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since 1997 | by maryann johanson

Megan Leavey movie review: a soldier and her dog

Megan Leavey green light

MaryAnn’s quick take…
This deeply satisfying military drama demonstrates that a simple, even familiar story can be powerfully effective when told with big heart and solid craft.tweet
I’m “biast” (pro): I’m desperate for stories about women; I’m a sucker for stories about dogs
I’m “biast” (con): nothing
(what is this about? see my critic’s minifesto)

I might have had something in my eyetweet there by the end of this deeply satisfying military drama, which demonstrates that a simple story — even a familiar one — can be powerfully effective when told with big heart and solid craft.tweet

This one isn’t entirely familiar, however. The honking big freshness to Megan Leavey is right there in the title: here it’s a young woman with no direction in life and few skills for coping with adult relationships who gains confidence and finds purpose when she joins the Marines, almost on a whim. This is a path that surely many women have taken, just as many men do, but one we rarely see onscreen. Leavey’s is even a true story, and as long as we insist upon maintaining such an expansive military, it’s absolutely vital that our popular storytelling reflects that it represents such an opportunity for women as well as for men. (I have not done a quantitative study, but I feel like there are far fewer movies that bear the names of their female protagonists than there are movies with men’s names as titles. So that’s something else to love here too.)

“Dog, dog, he’s a workin’ dog, he’s a hard-workin’ dog...”

“Dog, dog, he’s a workin’ dog, he’s a hard-workin’ dog…”tweet

Kate Mara (Morgan, The Martian) is terrific navigating Leavey’s restive despairtweet as it slowly morphs into patience and power and confidence as she connects with and trains Rex, a bomb-sniffing dog with a bit of an attitude problem himself. Gabriela Cowperthwaite — the documentarian who gave us the astonishing Blackfish — makes her narrative debut here, and handles with surety the film’s dynamic central combat sequence, which is as viscerally thrilling as anything we saw in, say, The Hurt Locker. (The film notes slyly that even though women were supposedly not allowed to take combat roles at the time when Leavey was deployed in Iraq, in the mid 2000s, de facto combat roles were unavoidable for anyone there.) And Cowperthwaite avoids anything approaching the cornball in the intimate interactions between Leavey and her parents (Edie Falco [Random Hearts, Judy Berlin] and Bradley Whitford [Get Out, Saving Mr. Banks]), the fellow Marine (Ramon Rodriguez: Need for Speed, Battle: Los Angeles) she falls into a romantic relationship with, and of course with Rex. (Leavey bears no resemblance whatsoever to 2015’s appalling propagandistic military-dog movie Max. Thank goodness.) The script — by Pamela Gray, Annie Mumolo (Joy, Bridesmaids), and Tim Lovestedt — is uncomplicated, but in an era of overplotted blockbusters, its straightforwardness is actually sort of bracing.tweet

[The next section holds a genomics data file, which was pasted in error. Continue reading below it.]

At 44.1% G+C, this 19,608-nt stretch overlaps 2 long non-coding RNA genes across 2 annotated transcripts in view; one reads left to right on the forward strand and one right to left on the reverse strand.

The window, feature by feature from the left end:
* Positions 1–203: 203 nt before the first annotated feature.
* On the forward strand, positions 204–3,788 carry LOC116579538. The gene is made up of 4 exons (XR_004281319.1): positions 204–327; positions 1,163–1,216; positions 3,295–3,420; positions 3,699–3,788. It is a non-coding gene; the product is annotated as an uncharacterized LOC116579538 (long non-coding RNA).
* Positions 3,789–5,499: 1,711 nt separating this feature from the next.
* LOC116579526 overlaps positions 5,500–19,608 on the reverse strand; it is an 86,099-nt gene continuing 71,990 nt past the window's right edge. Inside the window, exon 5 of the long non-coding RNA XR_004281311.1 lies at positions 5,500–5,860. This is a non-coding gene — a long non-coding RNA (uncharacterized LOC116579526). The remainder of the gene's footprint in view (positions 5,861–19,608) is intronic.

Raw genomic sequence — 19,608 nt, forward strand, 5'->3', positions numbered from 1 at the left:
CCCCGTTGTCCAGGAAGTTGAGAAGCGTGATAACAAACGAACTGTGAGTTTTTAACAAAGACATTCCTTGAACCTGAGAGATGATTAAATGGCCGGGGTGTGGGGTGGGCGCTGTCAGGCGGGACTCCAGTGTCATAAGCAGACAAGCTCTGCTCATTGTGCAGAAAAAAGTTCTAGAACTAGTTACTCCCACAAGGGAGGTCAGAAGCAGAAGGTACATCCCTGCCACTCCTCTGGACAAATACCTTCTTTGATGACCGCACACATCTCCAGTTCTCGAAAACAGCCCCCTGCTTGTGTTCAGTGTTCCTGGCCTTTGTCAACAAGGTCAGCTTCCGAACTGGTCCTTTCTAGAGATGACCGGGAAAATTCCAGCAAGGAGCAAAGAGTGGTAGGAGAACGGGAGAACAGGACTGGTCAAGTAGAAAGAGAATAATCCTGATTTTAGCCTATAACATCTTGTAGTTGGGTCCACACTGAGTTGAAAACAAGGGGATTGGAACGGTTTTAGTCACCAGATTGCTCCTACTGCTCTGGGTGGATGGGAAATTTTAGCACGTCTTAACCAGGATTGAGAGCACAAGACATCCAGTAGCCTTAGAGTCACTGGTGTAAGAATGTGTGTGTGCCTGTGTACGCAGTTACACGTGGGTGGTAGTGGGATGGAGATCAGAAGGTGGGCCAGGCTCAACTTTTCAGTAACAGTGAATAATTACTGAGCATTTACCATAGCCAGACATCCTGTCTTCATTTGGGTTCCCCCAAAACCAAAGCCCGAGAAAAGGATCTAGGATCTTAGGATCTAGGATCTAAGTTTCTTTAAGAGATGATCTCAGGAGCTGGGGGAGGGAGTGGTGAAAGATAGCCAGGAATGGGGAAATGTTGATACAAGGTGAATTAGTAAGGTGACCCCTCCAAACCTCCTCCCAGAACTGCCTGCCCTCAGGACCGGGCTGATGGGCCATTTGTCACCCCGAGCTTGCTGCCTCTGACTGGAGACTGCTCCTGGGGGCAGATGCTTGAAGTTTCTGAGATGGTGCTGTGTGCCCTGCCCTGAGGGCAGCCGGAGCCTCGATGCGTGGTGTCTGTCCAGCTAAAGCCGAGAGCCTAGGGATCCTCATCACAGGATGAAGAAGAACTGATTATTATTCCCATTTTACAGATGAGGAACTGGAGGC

There may be little that’s unexpected in Megan Leavey, but in this case, that’s just fine. This is an instant comfort movie for lovers of dogs and for anyone who longs — as I do — to see more stories about women living their ordinary lives, facing ordinary challenges, and succeeding on their own terms. We don’t get anywhere near enough movies like this one.tweet


green light 4 stars

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Megan Leavey (2017) | directed by Gabriela Cowperthwaite
US/Can release: Jun 09 2017

MPAA: rated PG-13 for war violence, language, suggestive material, and thematic elements

viewed at home on a small screen

official site | IMDb | trailer
more reviews: Movie Review Query Engine | Rotten Tomatoes

If you’re tempted to post a comment that resembles anything on the film review comment bingo card, you might want to reconsider.

  • RogerBW

    And that’s why I subscribe to this site. I’m hearing no buzz about this, the trailer made it look like generic girl-fights-for-her-dog plus patriotism, and I’d never have bothered to take a second look if it hadn’t been for this review. Now it’s on my watch list.

  • I’d be surprised if this gets a UK release. (It doesn’t have a UK release date yet.) I don’t see much of a British audience for it. Be nice to be wrong about that!

  • RogerBW

    I don’t do cinemas much anyway; my “watch list” is for DVD or streaming availability.

  • Steve Gagen

    I agree with RogerBW – I don’t think I’d have heard about this film if I hadn’t seen your review, and I wouldn’t otherwise have given it a second glance. Now it’s a must-look-out-for-it film! There’s maybe not much of a chance for a cinematic release in Australia either, but it might be on an airline entertainment menu, or I my be able to see it on Amazon or wherever.

  • bronxbee

    it was wonderful and very unexpected in many ways… not so much the storyline but the attitude and the characters and even the dog. everyone behaved in unexpected — and yet, totally realistic — ways you could empathize if not identify with.

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